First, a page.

Starting pitcher Ted Lilly has signed a three-year deal with the Los Angeles Dodgers, according to Dylan Hernandez of the LA Times.

Ken Rosenthal of Fox Sports has also been reporting on Lilly’s new deal. The dollar amount for the three-year contract has not yet been disclosed.

After being acquired from the Chicago Cubs just before the 2010 trade deadline, Lilly recorded a 7-4 record for the Dodgers while posting a 3.52 ERA and a 9.0 K/9 ratio. While pitching for the Cubs in 2010, he went 3-8 with a 3.69 ERA.

Lilly was projected to be a Type-A free agent, and was assumed to be one of the best available starters on the market this offseason. Lilly was expected to be courted by most of the clubs in need of starting pitching, and was expected to sign a two or three year deal worth at least $10 million annually.

Starting pitching is one of several areas needing to be addressed by Los Angeles in the offseason, and with the Lilly signing, the Dodgers took a small step in the right direction.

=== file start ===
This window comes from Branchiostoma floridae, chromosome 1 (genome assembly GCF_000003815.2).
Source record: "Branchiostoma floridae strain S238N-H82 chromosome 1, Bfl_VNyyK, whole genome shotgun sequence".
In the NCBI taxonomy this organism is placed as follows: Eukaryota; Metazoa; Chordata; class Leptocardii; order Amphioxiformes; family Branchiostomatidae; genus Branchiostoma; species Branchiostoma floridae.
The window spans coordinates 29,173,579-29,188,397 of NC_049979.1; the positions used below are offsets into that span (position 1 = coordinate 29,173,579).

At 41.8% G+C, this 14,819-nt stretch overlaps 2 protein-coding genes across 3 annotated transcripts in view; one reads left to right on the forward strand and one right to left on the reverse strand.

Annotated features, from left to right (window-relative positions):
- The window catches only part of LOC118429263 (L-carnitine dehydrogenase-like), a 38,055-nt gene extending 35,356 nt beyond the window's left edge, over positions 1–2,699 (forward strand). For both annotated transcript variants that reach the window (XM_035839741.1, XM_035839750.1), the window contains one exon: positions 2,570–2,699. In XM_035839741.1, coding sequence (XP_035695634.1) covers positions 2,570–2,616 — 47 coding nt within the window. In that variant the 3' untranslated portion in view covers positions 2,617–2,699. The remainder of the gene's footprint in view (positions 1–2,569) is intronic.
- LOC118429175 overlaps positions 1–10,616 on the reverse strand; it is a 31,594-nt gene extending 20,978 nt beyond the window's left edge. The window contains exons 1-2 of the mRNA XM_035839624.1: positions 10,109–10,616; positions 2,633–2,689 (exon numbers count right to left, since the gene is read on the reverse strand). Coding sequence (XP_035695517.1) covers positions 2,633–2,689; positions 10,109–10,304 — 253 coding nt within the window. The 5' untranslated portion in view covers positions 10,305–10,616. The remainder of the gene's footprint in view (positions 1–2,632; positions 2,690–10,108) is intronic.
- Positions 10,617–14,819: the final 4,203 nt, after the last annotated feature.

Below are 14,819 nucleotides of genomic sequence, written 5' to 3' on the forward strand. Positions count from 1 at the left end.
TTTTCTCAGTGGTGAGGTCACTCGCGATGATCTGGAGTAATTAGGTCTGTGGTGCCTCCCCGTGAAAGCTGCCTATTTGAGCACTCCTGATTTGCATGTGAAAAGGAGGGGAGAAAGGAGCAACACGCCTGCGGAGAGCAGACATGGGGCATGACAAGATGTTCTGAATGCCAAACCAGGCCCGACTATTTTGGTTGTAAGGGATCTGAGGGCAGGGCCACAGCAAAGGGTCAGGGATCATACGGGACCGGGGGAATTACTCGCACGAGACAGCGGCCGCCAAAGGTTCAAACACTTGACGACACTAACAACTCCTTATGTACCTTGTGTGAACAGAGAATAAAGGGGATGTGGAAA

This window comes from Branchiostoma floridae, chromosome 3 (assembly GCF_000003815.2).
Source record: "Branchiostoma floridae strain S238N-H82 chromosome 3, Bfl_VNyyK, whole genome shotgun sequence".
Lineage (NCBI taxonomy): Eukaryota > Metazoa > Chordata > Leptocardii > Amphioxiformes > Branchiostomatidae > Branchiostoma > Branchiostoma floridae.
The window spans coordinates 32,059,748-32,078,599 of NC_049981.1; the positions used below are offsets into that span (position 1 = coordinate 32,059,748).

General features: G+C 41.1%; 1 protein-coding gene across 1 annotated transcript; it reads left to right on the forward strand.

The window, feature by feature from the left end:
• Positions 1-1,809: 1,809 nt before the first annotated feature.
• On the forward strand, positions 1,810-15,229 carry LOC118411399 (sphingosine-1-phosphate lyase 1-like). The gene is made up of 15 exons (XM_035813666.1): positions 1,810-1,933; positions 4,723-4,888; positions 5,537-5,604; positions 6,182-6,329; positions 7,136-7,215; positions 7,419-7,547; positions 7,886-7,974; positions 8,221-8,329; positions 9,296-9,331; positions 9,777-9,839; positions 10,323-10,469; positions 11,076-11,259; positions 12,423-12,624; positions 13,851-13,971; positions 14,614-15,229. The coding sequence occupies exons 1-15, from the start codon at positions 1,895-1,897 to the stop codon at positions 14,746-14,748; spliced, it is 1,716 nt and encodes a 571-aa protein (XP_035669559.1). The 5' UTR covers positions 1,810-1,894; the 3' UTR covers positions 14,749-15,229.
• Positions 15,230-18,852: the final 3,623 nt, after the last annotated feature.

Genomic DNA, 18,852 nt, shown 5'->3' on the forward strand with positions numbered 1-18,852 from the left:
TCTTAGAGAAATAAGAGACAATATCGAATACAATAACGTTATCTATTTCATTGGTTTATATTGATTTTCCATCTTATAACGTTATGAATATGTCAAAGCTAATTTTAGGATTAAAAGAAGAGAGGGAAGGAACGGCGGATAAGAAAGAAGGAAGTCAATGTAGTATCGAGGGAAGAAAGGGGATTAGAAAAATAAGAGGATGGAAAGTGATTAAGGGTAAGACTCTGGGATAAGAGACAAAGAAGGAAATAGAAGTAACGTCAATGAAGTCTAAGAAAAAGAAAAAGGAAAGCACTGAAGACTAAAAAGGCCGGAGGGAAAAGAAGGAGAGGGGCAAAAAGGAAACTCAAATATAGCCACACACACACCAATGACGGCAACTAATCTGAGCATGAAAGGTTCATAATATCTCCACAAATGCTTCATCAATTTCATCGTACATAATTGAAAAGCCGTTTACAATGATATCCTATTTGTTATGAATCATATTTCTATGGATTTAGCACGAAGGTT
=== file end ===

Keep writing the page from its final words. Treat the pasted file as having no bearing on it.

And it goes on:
The only other returning starters under team control are Clayton Kershaw and Chad Billingsley. Both are expected to sign contract extensions this winter.

Hiroki Kuroda, who was third on the team with 11 wins, and second on the team with over 196 innings pitched, is still undecided about his future in the Majors. Early signs from Kuroda revealed that he may have plans to return to his native Japan to finish his career. Kuroda also stated that we would like to pitch for a playoff contender if he indeed decides to enter the free-agent market.

Vicente Padilla, who completed a one-year, $5,025,000 contract in 2010 with Los Angeles, is also eligible for free agency. Former Dodgers manager Joe Torre had recommended for management to re-sign Padilla, but there have been no talks reported to date. 

Owner Frank McCourt and general manager Ned Colletti have yet to disclose payroll parameters for next season, and with McCourt’s accrued debt and legal fees from the divorce trial, the Dodger fan base isn’t sure which direction the team is heading.

The Dodgers announced season ticket prices last week, and although disguised in several scenarios, the result was an overall increase in cost.

The first installment of five for season tickets is due on October 29, and perhaps the Lilly deal is a sign of good faith from Los Angeles management to the fans.

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